On the night of July 29, 1836, Phoebe Palmer had rocked her 11-month-old daughter to sleep, and placed her in her crib. A few minutes later, a carelessly handled oil lamp landed in the crib, pouring hot and burning oil on the child. Within a few hours, the child was dead, and Phoebe Palmer’s life was in bitter agony. This was her third child lost in infancy. Why had God allowed this to happen? This may sound harsh to us today, but Phoebe wondered if perhaps she had loved her child too much, making her daughter into an idol. A year later, Phoebe had a profound encounter with Jesus Christ. Her “heart was emptied of self and cleansed of all idols” and she had come to know the Lord as being her “ALL IN ALL”.
Phoebe Palmer was the firebrand of the 19th century American Holiness movement. Known for her strict and disciplined moral code, such as completely opposing the use of alcohol, Palmer became a passionate speaker and group organizer, laying the groundwork for the later revivals of evangelist Dwight L. Moody. You did not mess with Phoebe Palmer, even if some might think her a bit quirky. On a visit to England, she wrote letters to Queen Victoria pleading that her Majesty’s band not perform on Sundays, the “Lord’s Day.” On the ship crossing the Atlantic, she started several prayer meetings with strangers and chided the male clergy on board for not doing the same.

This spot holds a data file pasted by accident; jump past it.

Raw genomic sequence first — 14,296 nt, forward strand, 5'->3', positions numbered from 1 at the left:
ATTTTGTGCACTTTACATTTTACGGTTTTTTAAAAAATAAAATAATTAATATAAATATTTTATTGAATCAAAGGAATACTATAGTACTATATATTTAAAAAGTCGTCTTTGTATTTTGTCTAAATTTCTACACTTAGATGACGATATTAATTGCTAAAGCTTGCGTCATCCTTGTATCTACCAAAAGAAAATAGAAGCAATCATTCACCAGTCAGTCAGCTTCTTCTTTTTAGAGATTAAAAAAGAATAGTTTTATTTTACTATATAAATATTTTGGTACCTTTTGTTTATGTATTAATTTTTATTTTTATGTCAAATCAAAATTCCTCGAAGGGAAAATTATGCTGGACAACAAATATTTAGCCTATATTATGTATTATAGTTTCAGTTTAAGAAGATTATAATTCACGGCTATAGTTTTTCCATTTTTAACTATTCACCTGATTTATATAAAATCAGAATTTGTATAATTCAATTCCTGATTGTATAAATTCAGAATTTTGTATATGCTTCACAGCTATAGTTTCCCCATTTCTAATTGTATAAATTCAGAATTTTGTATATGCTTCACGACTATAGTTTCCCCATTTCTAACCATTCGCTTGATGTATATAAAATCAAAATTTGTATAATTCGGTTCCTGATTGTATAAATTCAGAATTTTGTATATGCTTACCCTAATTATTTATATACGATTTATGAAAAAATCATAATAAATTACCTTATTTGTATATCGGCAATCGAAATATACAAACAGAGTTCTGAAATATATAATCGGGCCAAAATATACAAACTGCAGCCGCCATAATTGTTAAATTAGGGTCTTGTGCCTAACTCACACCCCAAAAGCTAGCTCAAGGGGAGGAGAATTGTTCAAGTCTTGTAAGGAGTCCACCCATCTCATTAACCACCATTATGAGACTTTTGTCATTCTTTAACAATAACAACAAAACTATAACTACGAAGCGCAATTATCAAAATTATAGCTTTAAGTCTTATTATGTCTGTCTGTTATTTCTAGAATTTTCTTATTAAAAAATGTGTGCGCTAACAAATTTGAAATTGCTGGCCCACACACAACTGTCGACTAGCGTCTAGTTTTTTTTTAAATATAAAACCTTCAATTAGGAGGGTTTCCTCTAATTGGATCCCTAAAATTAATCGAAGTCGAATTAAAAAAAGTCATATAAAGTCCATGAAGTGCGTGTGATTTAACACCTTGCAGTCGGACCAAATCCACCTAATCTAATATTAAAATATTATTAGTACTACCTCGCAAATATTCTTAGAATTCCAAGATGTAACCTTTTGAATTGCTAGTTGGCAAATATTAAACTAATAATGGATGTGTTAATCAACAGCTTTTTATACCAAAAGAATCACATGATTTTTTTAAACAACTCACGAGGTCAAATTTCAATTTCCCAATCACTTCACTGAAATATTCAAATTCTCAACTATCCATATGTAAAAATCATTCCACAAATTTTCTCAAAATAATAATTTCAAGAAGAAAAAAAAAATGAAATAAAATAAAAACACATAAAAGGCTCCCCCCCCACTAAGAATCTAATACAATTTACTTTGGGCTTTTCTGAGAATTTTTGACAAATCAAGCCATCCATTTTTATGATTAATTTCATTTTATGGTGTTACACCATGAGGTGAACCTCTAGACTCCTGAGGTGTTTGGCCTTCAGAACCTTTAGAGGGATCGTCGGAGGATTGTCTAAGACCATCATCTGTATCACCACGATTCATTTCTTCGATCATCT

But there was more to Palmer.
Palmer’s experience with Christ led her to start numerous outreaches to the poor and destitute. She would organize groups of women to assist orphans and prostitutes in New York City’s most famous slum area of the time, Five Forks. She helped unemployed men find work. She worked to start new churches in poor neighborhoods. She took food and medicine to families in need.
In the story of the sheep and the goats in Matthew 25:31-46, Jesus speaks of those who fed him when he was hungry, befriended him when he was a stranger, and gave him clothes when he was without. “Truly I tell you, whatever you did for one of the least of these brothers and sisters of mine, you did it for me.” Scholars debate over who are the “least of these”. Are they all poor people? Or are they just fellow Christians who are in need?
My sense is that Phoebe Palmer did not bother with such a debate. She simply saw the need and sought to meet it. She wanted to love people, particularly poor people into the Kingdom of Heaven that Matthew keeps talking about in his Gospel. If loving Jesus meant reaching out to people who were lost and hurting, she simply did it.
I wonder. What would it take for you and me to have such desire to share the good news of the Kingdom of Heaven with others like that?